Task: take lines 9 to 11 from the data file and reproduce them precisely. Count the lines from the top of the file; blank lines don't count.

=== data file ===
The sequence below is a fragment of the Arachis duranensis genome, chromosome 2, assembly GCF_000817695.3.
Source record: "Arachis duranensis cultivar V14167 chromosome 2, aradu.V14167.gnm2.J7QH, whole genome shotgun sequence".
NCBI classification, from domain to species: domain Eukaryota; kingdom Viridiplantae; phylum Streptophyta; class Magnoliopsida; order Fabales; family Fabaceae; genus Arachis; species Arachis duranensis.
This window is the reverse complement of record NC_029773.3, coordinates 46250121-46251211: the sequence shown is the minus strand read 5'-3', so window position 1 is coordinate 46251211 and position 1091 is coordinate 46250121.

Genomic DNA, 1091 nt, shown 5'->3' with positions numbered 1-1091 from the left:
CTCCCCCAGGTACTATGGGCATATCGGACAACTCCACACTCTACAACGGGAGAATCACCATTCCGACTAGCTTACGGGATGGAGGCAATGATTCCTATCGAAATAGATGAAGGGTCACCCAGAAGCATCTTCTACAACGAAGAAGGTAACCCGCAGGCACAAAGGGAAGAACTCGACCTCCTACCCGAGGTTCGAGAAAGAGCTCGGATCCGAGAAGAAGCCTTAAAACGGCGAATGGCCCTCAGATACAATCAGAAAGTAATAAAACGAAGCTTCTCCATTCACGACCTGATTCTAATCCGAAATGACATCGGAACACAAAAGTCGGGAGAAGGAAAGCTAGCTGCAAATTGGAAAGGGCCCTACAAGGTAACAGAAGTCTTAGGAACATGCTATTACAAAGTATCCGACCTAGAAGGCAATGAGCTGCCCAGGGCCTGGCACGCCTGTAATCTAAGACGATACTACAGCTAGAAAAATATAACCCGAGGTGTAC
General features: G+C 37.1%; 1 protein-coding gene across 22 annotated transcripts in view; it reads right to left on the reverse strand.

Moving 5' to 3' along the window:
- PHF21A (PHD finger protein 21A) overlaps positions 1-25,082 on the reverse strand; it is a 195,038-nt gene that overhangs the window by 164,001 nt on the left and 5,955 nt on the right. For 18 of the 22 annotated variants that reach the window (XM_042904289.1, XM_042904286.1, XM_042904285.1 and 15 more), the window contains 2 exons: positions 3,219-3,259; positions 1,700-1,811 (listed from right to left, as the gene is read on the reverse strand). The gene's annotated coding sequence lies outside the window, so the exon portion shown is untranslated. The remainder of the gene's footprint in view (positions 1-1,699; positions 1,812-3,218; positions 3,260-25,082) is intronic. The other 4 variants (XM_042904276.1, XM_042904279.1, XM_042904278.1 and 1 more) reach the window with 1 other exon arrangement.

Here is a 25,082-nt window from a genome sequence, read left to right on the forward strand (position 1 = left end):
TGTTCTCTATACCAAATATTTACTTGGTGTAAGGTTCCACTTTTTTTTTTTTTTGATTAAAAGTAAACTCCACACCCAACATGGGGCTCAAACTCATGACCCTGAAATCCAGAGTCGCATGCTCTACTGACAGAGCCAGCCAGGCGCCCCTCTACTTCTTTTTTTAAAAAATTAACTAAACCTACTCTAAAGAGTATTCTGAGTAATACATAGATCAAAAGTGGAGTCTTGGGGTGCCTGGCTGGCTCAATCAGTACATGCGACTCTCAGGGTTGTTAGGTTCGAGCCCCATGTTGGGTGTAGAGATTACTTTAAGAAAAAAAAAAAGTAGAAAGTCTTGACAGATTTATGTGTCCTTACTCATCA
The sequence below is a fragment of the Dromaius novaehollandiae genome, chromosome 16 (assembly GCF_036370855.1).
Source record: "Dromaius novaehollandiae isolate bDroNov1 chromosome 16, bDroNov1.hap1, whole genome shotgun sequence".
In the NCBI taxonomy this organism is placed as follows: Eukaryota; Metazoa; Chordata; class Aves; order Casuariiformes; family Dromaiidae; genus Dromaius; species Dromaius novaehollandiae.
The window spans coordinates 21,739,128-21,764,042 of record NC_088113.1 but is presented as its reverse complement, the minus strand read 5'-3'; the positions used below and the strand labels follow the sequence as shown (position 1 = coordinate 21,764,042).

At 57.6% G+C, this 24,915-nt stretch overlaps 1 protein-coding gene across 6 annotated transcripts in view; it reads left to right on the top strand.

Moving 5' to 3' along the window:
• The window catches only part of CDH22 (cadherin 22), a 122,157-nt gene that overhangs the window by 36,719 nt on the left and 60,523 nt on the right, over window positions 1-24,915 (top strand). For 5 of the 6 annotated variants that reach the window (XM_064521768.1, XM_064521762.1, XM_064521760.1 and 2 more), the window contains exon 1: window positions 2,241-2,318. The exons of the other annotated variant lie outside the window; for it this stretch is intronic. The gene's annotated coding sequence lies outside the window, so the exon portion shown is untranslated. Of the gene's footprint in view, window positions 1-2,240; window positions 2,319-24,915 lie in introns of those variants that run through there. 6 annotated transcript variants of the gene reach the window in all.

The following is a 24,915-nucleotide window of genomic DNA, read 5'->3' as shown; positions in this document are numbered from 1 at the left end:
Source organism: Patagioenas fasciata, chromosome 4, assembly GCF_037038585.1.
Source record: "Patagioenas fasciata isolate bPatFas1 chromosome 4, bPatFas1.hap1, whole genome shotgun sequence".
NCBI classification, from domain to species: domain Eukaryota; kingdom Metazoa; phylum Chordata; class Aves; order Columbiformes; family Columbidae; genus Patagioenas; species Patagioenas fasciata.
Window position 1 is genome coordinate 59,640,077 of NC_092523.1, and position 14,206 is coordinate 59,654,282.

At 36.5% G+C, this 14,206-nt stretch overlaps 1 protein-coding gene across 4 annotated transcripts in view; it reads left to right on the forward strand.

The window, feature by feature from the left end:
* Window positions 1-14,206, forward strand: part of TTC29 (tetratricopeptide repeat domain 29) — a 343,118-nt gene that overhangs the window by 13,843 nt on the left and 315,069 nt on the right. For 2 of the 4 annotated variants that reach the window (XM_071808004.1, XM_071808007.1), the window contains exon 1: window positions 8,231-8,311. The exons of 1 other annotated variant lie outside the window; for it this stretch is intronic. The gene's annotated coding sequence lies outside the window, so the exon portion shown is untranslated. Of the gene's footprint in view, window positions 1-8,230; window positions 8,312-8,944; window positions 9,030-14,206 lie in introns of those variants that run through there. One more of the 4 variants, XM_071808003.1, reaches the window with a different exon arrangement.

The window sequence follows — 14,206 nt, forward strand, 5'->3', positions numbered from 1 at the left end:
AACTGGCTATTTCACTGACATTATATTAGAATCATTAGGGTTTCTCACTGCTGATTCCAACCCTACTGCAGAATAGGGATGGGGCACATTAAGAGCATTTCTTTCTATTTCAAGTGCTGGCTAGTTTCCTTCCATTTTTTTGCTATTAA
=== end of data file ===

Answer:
- PHF21A (PHD finger protein 21A) overlaps positions 1-25,082 on the reverse strand; it is a 195,038-nt gene that overhangs the window by 164,001 nt on the left and 5,955 nt on the right. For 18 of the 22 annotated variants that reach the window (XM_042904289.1, XM_042904286.1, XM_042904285.1 and 15 more), the window contains 2 exons: positions 3,219-3,259; positions 1,700-1,811 (listed from right to left, as the gene is read on the reverse strand). The gene's annotated coding sequence lies outside the window, so the exon portion shown is untranslated. The remainder of the gene's footprint in view (positions 1-1,699; positions 1,812-3,218; positions 3,260-25,082) is intronic. The other 4 variants (XM_042904276.1, XM_042904279.1, XM_042904278.1 and 1 more) reach the window with 1 other exon arrangement.

Here is a 25,082-nt window from a genome sequence, read left to right on the forward strand (position 1 = left end):
TGTTCTCTATACCAAATATTTACTTGGTGTAAGGTTCCACTTTTTTTTTTTTTTGATTAAAAGTAAACTCCACACCCAACATGGGGCTCAAACTCATGACCCTGAAATCCAGAGTCGCATGCTCTACTGACAGAGCCAGCCAGGCGCCCCTCTACTTCTTTTTTTAAAAAATTAACTAAACCTACTCTAAAGAGTATTCTGAGTAATACATAGATCAAAAGTGGAGTCTTGGGGTGCCTGGCTGGCTCAATCAGTACATGCGACTCTCAGGGTTGTTAGGTTCGAGCCCCATGTTGGGTGTAGAGATTACTTTAAGAAAAAAAAAAAGTAGAAAGTCTTGACAGATTTATGTGTCCTTACTCATCA